Sunday, May 17, 2009

Weekly Blog Plan: May 18-22

Here's the weekly blog plan! Again, please remember this is subject to change and is dependent upon whether or not my materials come in from the library as planned. I realize that this may fall too late for you to use in your classroom this year, but the activities will definitely swing from year-to-year! If you see something you really want to incorporate into your classroom, leave me a comment on this post or send me an e-mail, I'd be glad to provide you with the links I have, if nothing more!

Monday, May 18 - Lillian Hoban's Birthday (1925)
  • Will I Have a Friend?, Miriam Cohen
  • Bread and Jam for Frances, Lillian Hoban
  • The Little Brute Family, Russell Hoban
Tuesday, May 19 - National Egg Month
  • Mr. MacGregor's Breakfast Egg, Elizabeth MacDonald
  • The Perfect Nest, Catherine Friend
  • Sunny Side Up, Gregory Valiska
Wednesday, May 20 - Anniversary of the Homestead Act (1862)*
  • Wagon Wheels, Barbara Brenner
  • Dust for Dinner, Ann Turner
Thursday, May 21 - Saturday is World Turtle Day!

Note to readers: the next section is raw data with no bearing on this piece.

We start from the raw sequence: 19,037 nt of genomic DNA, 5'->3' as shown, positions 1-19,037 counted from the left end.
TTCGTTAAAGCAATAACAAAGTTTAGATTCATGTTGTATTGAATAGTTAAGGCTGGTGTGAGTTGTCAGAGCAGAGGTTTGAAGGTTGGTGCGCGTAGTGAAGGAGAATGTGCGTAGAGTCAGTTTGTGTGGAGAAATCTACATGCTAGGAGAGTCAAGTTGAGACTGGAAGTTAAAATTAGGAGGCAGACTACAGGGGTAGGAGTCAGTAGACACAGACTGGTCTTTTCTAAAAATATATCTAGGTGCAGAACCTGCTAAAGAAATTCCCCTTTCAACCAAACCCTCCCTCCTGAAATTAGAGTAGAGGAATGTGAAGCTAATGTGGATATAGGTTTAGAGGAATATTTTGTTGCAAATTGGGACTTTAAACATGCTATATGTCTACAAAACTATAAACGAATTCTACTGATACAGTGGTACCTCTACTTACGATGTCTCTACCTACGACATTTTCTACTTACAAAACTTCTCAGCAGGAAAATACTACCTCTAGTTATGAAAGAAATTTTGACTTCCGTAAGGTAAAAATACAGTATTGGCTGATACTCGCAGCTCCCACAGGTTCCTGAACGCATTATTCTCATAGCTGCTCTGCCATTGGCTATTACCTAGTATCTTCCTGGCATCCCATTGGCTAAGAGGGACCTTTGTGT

• Old Turtle and the Broken Truth, Douglas Wood
  • Look Out for Turtles, Melvin Berger
  • Emma's Turtle, Eve Bunting
Friday, May 22 - National Barbecue Month
  • The Teddy Bear's Picnic, Jerry Garcia
  • We Had a Picnic This Sunday Past, Jacqueline Woodson
  • Picnic at Mudsock Meadow, Patricia Polacco

*I may fore-go this post... I've had a difficult time locating related materials. It will all depend on how relevant I feel the two books are!

If you're interested in finding out more information about any of the books reviewed or if you'd like to purchase the books, click the cover image for a link to


style='clear: both;' Ranger Doris said...

Did you know there is a National Park site devoted to telling the story of the Homestead Act of 1862? To learn more about what may be the most influential piece of legislation this country has ever created go to or visit Homestead National Monument of America. Located in Nebraska, the Monument includes one of the first 160 acres homestead claims but tells the story of homesteading throughout the United States. Nearly 4 million claims in 30 states were made under the Homestead Act and 1.6 million or 40 percent were successful. The Homestead Act was not repealed until 1976 and extended in Alaska until 1986. Homesteads could be claimed by “head of households” that were citizens or eligible for citizenship. New immigrants, African-Americans, women who were single, widowed or divorced all took advantage of the Homestead Act. It is estimated that as many as 93 million Americans are descendents of these homesteaders today. This is a story as big, fascinating, conflicted and contradictory as the United States itself. Learn more!